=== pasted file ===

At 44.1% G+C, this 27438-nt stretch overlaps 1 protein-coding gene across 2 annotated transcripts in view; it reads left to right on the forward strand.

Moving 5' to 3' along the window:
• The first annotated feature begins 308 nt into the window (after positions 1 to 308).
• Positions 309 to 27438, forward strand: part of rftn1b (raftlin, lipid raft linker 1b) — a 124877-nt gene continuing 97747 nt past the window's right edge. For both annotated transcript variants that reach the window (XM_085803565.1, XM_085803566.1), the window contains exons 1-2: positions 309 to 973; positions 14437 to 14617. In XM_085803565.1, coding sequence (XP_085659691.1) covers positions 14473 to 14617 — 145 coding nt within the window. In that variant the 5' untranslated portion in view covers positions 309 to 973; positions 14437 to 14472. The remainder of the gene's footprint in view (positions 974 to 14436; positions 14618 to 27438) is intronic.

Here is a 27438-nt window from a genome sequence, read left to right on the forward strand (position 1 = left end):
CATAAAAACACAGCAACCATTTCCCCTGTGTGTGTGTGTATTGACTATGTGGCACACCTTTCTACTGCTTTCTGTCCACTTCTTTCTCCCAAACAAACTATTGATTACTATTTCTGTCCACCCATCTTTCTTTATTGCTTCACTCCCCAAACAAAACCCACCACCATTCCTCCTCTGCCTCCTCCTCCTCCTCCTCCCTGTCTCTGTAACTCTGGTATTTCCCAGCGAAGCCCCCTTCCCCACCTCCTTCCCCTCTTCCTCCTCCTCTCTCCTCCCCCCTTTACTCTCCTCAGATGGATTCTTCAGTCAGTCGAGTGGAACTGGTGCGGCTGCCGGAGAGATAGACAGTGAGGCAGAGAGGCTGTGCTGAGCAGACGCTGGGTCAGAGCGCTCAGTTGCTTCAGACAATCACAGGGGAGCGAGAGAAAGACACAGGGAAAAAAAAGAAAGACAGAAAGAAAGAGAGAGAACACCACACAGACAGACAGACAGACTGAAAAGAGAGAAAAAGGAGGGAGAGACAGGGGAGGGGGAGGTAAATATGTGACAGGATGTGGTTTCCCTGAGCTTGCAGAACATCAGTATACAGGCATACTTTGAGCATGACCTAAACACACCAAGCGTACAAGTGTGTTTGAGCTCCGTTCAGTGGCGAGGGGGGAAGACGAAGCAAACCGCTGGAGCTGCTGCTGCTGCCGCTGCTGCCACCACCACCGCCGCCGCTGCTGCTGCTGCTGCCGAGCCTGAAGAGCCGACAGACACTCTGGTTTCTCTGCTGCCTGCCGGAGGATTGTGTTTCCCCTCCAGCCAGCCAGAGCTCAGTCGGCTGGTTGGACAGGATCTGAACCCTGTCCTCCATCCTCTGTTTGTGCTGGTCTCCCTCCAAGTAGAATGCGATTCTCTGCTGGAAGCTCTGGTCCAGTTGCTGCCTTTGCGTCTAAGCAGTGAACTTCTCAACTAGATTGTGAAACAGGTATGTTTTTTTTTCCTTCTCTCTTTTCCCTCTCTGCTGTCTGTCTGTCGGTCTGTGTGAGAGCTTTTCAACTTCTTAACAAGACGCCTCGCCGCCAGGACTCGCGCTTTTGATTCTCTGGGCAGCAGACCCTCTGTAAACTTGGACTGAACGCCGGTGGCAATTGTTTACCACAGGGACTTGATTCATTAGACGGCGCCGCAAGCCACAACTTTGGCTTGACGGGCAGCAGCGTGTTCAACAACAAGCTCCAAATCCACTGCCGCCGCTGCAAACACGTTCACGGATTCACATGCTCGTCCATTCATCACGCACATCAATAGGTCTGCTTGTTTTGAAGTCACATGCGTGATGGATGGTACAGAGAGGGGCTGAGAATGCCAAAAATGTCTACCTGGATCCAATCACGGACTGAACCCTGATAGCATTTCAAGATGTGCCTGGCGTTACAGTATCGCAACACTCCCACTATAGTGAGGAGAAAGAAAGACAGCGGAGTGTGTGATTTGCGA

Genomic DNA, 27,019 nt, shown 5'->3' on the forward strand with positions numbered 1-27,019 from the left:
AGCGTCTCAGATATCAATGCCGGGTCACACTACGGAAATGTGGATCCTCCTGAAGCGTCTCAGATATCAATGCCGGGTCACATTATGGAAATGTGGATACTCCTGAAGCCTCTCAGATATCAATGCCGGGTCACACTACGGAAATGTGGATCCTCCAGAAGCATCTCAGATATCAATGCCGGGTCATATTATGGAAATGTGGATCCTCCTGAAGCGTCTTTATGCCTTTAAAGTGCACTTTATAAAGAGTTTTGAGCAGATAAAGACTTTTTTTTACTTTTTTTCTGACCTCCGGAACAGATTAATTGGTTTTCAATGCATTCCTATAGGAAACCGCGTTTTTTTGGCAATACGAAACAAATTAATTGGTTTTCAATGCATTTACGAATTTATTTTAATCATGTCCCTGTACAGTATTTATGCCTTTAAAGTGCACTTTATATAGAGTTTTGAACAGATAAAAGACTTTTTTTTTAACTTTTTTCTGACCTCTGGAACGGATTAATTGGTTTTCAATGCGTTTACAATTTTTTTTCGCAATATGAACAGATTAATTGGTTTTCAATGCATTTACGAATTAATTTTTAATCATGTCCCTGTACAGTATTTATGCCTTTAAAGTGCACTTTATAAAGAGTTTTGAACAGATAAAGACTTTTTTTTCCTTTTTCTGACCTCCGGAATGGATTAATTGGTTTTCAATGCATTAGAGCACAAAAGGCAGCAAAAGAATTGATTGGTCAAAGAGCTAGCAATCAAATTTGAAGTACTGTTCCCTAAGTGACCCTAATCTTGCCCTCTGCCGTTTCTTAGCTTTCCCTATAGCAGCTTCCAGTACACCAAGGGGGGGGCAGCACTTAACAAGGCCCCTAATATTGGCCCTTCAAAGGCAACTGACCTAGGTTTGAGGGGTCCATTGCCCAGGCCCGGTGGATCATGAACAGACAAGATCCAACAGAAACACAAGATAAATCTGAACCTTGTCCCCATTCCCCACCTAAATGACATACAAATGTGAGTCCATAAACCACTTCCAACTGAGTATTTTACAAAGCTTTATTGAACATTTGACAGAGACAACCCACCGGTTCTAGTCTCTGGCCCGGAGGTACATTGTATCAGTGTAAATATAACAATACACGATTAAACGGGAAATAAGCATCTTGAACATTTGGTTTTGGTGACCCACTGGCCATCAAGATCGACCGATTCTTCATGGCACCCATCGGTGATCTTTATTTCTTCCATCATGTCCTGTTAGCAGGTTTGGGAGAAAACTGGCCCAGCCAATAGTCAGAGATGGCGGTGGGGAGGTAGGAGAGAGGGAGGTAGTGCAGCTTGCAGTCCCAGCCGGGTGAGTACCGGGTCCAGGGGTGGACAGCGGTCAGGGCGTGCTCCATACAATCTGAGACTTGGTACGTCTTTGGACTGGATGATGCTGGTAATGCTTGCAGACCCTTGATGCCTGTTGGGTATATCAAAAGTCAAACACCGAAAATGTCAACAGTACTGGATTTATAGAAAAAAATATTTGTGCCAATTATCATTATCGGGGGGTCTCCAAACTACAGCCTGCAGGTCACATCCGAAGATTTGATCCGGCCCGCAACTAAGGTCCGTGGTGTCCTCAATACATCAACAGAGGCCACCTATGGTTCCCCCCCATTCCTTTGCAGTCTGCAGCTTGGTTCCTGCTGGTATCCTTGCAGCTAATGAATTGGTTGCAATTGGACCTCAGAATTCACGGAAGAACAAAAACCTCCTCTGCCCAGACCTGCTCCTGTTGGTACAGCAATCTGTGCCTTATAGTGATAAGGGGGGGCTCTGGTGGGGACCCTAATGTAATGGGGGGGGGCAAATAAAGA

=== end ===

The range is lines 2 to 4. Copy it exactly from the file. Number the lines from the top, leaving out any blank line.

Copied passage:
Moving 5' to 3' along the window:
• The first annotated feature begins 308 nt into the window (after positions 1 to 308).
• Positions 309 to 27438, forward strand: part of rftn1b (raftlin, lipid raft linker 1b) — a 124877-nt gene continuing 97747 nt past the window's right edge. For both annotated transcript variants that reach the window (XM_085803565.1, XM_085803566.1), the window contains exons 1-2: positions 309 to 973; positions 14437 to 14617. In XM_085803565.1, coding sequence (XP_085659691.1) covers positions 14473 to 14617 — 145 coding nt within the window. In that variant the 5' untranslated portion in view covers positions 309 to 973; positions 14437 to 14472. The remainder of the gene's footprint in view (positions 974 to 14436; positions 14618 to 27438) is intronic.